Do you want to sharpen your chef's knife?
It is better to take care of your knife regularly to keep the cutting edge in good condition than to leave it unsharpened for long periods of time.
Many chefs sharpen their prized knives at the end of each working day to maintain razor-sharp blades. For a stainless steel blade, we advise you to do this once or twice a month for home use or once or twice a week for professional use.
When to sharpen your knife?
Some professionals offer 2 simple tests to know if it's time to sharpen your knife:
The tomato :
Test on a tomato: if your knife "breaks" the tomato instead of slicing it, it's time for a sharpening.
The paper :
Take a sheet of paper (preferably A4) and hold it in front of you with your hand. Take your knife and start cutting in the center of the page. Be sure to cut away from your body. If the knife slips on the page or "breaks" it,without cutting it, you need to sharpen it.
Do not use an ordinary rifle on Japanese professional knives . In general, the steel of some Japanese kitchen knives is stronger than the steel used in a cheap sharpening steel, so it won't be very useful and you may even damage your knife. Also, the rifle simply straightens a cutting edge, and will therefore be useless if the knife no longer cuts.
The ceramic rifle is a better choice for someone who has mastered this kind of sharpening. But it will never give the same smoothness of cut and efficiency as stone sharpening .
Advantages of sharpening with a sharpening steel:
- Simple for daily maintenance
- Removes little material from the blade
- Quick results
- Not suitable for a blunt blade
- Also not suitable for sharpening the blade
Sharpening with whetstone
If you are really looking for the ultimate sharpness in your Japanese knives, a sharpening stone is the best choice .
You may spend a little more time sharpening your knife, but the pleasure of working with a sharp Japanese knife is worth it, and you really will get the best result possible.
Advantages of whetstone:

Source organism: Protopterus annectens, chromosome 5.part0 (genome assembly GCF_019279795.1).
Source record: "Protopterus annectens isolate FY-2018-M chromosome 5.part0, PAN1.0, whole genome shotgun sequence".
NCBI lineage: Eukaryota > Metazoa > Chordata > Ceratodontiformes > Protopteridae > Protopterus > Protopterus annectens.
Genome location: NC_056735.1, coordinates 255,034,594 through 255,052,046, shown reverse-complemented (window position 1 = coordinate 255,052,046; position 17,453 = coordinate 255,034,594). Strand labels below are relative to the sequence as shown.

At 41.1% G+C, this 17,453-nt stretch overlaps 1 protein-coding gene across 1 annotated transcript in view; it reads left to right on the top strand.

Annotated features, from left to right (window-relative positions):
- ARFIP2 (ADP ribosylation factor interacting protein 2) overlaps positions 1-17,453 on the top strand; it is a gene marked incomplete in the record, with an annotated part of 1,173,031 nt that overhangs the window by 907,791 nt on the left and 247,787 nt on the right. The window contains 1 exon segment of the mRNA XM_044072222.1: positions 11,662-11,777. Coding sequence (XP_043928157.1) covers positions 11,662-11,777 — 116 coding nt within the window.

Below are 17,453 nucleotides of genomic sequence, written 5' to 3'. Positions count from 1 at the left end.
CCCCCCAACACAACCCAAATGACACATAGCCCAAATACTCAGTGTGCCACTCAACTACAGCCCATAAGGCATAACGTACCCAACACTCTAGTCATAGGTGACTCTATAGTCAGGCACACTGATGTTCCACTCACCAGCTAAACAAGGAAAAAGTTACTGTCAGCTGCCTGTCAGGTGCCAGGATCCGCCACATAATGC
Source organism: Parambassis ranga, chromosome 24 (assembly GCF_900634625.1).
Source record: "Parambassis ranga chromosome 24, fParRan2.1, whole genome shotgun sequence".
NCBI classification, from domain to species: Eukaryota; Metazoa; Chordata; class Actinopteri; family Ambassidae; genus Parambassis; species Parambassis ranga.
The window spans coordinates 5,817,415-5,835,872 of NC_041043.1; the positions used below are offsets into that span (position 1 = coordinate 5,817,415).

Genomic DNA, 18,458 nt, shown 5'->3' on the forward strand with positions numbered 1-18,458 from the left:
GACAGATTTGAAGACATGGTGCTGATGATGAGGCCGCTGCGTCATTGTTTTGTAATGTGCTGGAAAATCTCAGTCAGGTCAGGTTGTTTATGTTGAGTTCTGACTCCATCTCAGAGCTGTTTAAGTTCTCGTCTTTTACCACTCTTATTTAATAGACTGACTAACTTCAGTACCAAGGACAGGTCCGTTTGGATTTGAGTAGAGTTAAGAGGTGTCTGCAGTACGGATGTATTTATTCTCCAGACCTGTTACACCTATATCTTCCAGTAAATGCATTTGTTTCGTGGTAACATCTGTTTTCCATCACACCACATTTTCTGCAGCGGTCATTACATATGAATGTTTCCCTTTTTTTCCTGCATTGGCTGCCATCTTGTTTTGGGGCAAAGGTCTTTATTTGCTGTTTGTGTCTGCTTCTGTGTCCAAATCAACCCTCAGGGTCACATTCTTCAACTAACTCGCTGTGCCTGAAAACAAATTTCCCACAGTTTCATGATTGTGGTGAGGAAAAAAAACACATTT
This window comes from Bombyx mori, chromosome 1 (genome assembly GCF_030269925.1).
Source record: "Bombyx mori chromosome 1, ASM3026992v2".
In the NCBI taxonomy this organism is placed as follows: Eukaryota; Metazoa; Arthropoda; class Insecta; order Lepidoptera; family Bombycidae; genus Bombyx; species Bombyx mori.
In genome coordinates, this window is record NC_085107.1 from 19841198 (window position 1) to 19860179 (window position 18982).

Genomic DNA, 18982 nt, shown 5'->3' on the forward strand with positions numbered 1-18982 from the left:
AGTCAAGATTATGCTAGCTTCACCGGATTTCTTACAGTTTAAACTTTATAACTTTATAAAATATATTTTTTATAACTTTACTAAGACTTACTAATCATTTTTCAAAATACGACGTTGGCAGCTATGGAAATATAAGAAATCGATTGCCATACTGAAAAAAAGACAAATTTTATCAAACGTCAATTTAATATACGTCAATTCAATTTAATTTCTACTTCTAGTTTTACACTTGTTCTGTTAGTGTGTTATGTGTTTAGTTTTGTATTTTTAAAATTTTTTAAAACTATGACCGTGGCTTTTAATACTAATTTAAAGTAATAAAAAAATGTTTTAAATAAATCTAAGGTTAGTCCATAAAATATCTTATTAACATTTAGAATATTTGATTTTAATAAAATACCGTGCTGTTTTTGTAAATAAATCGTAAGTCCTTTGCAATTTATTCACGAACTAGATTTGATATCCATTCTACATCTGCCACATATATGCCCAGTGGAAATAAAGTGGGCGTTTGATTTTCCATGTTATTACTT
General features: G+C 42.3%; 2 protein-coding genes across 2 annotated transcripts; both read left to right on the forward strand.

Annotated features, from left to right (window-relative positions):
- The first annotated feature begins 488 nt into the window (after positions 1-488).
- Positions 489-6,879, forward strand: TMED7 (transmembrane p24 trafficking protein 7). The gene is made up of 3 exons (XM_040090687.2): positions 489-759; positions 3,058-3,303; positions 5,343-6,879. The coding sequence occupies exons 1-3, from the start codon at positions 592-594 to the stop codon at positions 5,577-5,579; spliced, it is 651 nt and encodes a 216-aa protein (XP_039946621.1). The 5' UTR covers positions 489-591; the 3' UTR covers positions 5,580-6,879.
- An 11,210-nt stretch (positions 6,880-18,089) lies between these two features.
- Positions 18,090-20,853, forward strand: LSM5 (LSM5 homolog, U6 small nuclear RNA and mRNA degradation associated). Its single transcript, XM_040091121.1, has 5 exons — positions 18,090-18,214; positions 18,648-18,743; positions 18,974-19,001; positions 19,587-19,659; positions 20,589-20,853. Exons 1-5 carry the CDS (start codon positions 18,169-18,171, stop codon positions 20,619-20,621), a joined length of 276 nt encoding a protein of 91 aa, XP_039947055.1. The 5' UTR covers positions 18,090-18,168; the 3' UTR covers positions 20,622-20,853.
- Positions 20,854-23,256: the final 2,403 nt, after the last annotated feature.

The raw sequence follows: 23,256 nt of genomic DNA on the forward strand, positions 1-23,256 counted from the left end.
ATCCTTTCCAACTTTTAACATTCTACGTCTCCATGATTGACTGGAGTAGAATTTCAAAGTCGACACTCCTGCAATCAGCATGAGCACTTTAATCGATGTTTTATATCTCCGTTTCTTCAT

- Allows you to achieve a very pronounced edge
- There are suitable stones for each stage of sharpening
- Preserves and prolongs the life of knives
- Allows you to sharpen the blade
- Suitable for both daily maintenance and full sharpening
- Takes a little more time
- Requires a little more practice and training (see the tutorials at the bottom of the page)
How to choose your whetstone?
There are a large number of sharpening stones with different grits on the market, among them:
- 200/40 0 Grit Stone : The coarse grits allow you to regain an edge and pre-sharpen your blade. But it will absolutely be necessary to continue sharpening with a finer stone, grain 1000 for example because if you stop on a 200 or 400 stone, the edge will remain very coarse.
- 600/800 grit stone: Intermediate between 200/400 and 1000 grit, the 600 grit stone allows you to make up for a lot of defects, without removing too much material from your blade.
- Grain Stone 1000 : This is the essential grain stone. Abrasive enough to recover a blunt blade, and fine enough to polish the sharpening and enjoy a very excellent edge.
- Grain Stone 2000/3000-4000 : This is a very useful finishing and polishing stone for most steels, whether Japanese or European.
The one you need first in your cook's arsenal is therefore the 1000 grit stone and possibly a 200/400 grit stone...
Always soak your sharpening stones in water for 10 to 15 minutes before using them.
If your knife no longer cuts at all and/or it has small impacts (you can feel it by running your fingernail over the edge of the blade) you can start sharpening with a 200/400 stone . If your knife is in good condition, start directly with the 1000 stone , then with the 3000 .
How to sharpen your knife with a whetstone
1. Place the whetstone on a flat surface and find the optimal angle for your knife style. (From 16 to 19° for a German blade and from 10 to 15° for a Japanese blade)
2. Keep the same angle throughout the process.
3. Hold the handle with your strong hand and use your thumb to exert pressure on the upper side of the knife blade.
4. With the other hand, use three or four fingers to exert pressure on the lower (towards the cutting edge).
5. Start at the heel of the blade and work your way up to the tip.
6. Slide the knife blade forward along the whetstone, away from your body. Raise the blade when you reach the edge of the stone and start again.
Here is a little tutorial to give you a nice overview of the sharpening technique on the water stone :